It has been a few years since I wrote a book review, and I am not going to do it now, but I noted a few days ago that I would "report back" regarding my first encounter with Mitch Rapp -- the protagonist of something like eleven novels by Minnesota writer Vince Flynn. (That was a long sentence.)
I never have been a fierce fan of spy/crime fighter/detective/soldier of fortune novels per se, but I have read some along the way. Alistair MacLean and Frederick Forsyth are a couple of examples of authors I particularly like in this domain. Under the category of a series of books with a long, ongoing character/hero, Ian Fleming, (James Bond), John le Carre (George Smiley), Clive Cussler (Dirk Pitt), Lester Dent (Doc Savage) and Tom Clancy (Jack Ryan) are novelists whose fictional characters are among those with whom I am reasonably well versed at reciting their exploits.
But, to illustrate that I am not an actual fan of the genre, Vince Flynn and his Mitch Rapp have been dominating best-seller lists for more than a decade and I do not recall running across them to the degree that I actually remembered them until a month or so ago.
In a few words, the novel which introduced me to Flynn and Rapp is the much acclaimed "American Assassin." It is the story of Rapp, a twenty-three-year-old recent college graduate who is recruited into an "off-the-books," contract group of assassins formed and operated by a few individuals within the CIA. These individuals believe America's campaign against terrorism has been soft and ineffective, so they launch their own "terminate with extreme prejudice" operations.
Rapp's wife-to-be was a passenger aboard Pan Am Flight 103 that was downed by a terrorist bomb over Scotland in 1988, and the setting for the novel is roughly twenty years ago. Rapp is determined to wreak vengeance (i.e., justice), is highly intelligent and an extraordinarily gifted athlete -- factors which combine to make him an ideal weapon in the war against terror.
Since this is not a review, I will only briefly state that the novel does present an accurate and concise description of the world that was in the 1980s and early 1990s in the Near East, and American involvement as it existed in places like Beirut, Lebanon, during that era. It also provides an accurate and concise picture of the intrigue and games played by intelligence and counter-intelligence officers during Cold War years. In a sense, it is an actual recital of history.
I found no faults with the book other than it ended too abruptly for my taste. It could have been (and should have been, I think) another fifty pages in length to provide more description, detail and character study/reaction to the final events as they unfolded: To put more meat on the bones of this tale and its central characters, in a manner of speaking.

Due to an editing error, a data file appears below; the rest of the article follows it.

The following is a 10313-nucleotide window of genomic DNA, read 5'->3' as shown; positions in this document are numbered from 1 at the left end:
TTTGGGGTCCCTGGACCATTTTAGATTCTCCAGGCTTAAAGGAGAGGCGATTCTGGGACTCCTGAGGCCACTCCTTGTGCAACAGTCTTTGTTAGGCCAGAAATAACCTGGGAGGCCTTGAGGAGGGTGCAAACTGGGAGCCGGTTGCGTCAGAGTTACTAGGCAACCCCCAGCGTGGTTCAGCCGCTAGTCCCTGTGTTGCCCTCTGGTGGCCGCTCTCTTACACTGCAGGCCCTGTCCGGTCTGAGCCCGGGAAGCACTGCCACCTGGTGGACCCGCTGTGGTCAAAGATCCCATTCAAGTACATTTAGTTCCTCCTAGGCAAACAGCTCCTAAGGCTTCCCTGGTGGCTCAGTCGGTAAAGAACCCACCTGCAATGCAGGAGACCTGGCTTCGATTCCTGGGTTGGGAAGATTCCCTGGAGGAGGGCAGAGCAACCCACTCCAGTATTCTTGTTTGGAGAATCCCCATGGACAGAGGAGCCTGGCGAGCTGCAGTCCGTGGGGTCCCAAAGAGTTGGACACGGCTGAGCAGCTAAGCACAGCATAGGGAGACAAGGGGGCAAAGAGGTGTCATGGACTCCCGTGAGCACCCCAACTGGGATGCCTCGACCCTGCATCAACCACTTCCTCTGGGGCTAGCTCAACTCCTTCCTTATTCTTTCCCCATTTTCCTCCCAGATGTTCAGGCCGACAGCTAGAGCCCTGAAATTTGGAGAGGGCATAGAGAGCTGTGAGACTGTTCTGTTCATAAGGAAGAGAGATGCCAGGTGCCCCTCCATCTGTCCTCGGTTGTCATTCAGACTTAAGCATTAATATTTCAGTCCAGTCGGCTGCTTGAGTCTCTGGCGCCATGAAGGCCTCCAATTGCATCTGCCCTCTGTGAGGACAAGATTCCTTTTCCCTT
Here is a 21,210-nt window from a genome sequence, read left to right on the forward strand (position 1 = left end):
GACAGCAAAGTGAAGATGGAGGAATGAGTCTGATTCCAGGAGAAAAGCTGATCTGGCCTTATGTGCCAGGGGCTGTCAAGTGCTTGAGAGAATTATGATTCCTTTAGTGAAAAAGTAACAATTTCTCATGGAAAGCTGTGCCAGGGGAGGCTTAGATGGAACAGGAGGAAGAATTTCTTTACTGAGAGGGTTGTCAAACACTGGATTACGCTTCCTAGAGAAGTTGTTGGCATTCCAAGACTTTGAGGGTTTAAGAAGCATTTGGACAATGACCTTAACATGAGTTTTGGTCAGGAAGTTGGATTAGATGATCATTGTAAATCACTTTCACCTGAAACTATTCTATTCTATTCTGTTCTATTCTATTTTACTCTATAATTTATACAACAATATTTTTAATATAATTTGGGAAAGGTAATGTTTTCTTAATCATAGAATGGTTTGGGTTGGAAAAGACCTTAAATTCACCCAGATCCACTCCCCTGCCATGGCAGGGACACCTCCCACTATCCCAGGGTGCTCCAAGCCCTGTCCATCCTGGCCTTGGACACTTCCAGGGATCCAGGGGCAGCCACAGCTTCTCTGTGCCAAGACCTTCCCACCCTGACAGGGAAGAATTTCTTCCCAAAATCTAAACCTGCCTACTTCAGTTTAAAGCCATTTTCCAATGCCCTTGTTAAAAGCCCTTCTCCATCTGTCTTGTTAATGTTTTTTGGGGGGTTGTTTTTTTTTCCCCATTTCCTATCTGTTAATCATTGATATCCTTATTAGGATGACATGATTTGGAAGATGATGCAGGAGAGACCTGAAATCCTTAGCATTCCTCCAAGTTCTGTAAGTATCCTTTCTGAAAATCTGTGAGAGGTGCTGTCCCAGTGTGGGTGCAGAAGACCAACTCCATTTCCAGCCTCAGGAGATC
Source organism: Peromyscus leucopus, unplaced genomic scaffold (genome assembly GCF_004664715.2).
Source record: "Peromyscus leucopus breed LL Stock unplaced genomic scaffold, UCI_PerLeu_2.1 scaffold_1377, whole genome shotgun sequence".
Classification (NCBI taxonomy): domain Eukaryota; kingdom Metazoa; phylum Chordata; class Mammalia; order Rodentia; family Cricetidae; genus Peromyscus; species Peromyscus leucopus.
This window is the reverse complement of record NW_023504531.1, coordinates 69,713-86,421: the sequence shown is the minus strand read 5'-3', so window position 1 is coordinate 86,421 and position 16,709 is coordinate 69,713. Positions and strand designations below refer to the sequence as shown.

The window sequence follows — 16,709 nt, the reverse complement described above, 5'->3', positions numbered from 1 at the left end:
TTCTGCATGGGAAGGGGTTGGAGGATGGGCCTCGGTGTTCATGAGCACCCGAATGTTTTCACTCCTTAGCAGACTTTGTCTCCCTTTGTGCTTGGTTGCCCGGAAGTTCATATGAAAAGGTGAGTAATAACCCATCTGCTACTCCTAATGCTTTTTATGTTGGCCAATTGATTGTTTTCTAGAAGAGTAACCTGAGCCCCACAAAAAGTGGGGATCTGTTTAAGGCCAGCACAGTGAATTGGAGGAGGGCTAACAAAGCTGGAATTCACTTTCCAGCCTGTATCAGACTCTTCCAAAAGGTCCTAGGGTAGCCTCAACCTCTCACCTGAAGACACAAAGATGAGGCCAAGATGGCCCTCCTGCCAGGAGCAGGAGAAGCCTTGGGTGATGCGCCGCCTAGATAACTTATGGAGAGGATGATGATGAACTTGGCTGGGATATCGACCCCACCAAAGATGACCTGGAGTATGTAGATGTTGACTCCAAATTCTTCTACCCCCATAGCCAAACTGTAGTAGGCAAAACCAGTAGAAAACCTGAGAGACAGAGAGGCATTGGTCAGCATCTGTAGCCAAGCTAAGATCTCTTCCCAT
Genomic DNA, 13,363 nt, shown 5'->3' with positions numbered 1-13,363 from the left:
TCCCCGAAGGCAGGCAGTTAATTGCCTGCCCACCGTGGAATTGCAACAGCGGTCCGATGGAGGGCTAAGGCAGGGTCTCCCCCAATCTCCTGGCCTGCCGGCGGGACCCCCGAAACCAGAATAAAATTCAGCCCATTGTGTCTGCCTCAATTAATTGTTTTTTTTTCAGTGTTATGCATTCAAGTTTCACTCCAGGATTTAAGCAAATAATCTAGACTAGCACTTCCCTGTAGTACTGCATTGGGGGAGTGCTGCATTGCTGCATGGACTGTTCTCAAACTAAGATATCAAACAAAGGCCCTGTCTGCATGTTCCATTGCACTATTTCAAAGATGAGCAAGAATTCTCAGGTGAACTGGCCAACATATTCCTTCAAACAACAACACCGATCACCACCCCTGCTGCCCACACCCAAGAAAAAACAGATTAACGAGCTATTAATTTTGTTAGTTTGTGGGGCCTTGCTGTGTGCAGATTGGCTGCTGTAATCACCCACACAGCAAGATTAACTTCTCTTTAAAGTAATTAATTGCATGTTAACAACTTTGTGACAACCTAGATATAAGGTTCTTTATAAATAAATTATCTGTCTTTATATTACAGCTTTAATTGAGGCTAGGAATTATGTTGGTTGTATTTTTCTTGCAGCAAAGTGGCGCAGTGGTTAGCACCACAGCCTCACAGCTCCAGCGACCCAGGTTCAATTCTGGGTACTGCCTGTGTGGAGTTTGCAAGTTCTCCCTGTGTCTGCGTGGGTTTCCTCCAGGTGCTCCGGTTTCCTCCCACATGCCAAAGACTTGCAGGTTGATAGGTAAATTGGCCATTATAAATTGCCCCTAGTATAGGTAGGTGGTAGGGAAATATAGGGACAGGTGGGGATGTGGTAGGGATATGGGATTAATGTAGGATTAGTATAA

A fascinating (to me, anyway) element to the story is that Rapp, like Fleming's James Bond and unlike le Carre's George Smiley or Clancy's Jack Ryan, is considerably more than a bit of a sociopath. In a sentence, Rapp could well be the next evolutionary step in "good guy" killers, succeeding Bond.
Conversely, Rapp lacks the intellectual and the emotional qualities of the "good guy" killers in le Carre's or Clancy's worlds -- men who understand love rather than simply experience sex, and who are capable of feeling remorse and guilt for their actions -- which makes him "less real," less believable and, certainly, less literary. (Another very long sentence. So, shoot me with a Walther PPK. Do I care?)
In essence, there is not much difference between the bad guys and the good guys in their actions and reactions except that the bad guys are after wealth and power while the good guys are after justice and, ultimately, peace on earth.
A candidate for a master's degree or a doctorate could do worse than to prepare a thesis/dissertation examining the evolution of spies, assassins and soldiers of fortune in literature over the span of the last generation or two. (Longer, if Dent's creation, Doc Savage, were to be included, since most of these books were written during the 1930s.)
I have read a synopsis of Flynn's other novels about Rapp and, frankly, the story line in all of them seems a bit too far-fetched to interest me, so I doubt I will pick up another unless someone gives it a great recommendation. The fly in the ointment of the Mitch Rapp series is that our young "Ubermensch" seems to me to be presented as an individual only one step away from donning a cape and flying to the rescue. I prefer fictional (as well as real-life) characters, including assassins, to have both feet on earth.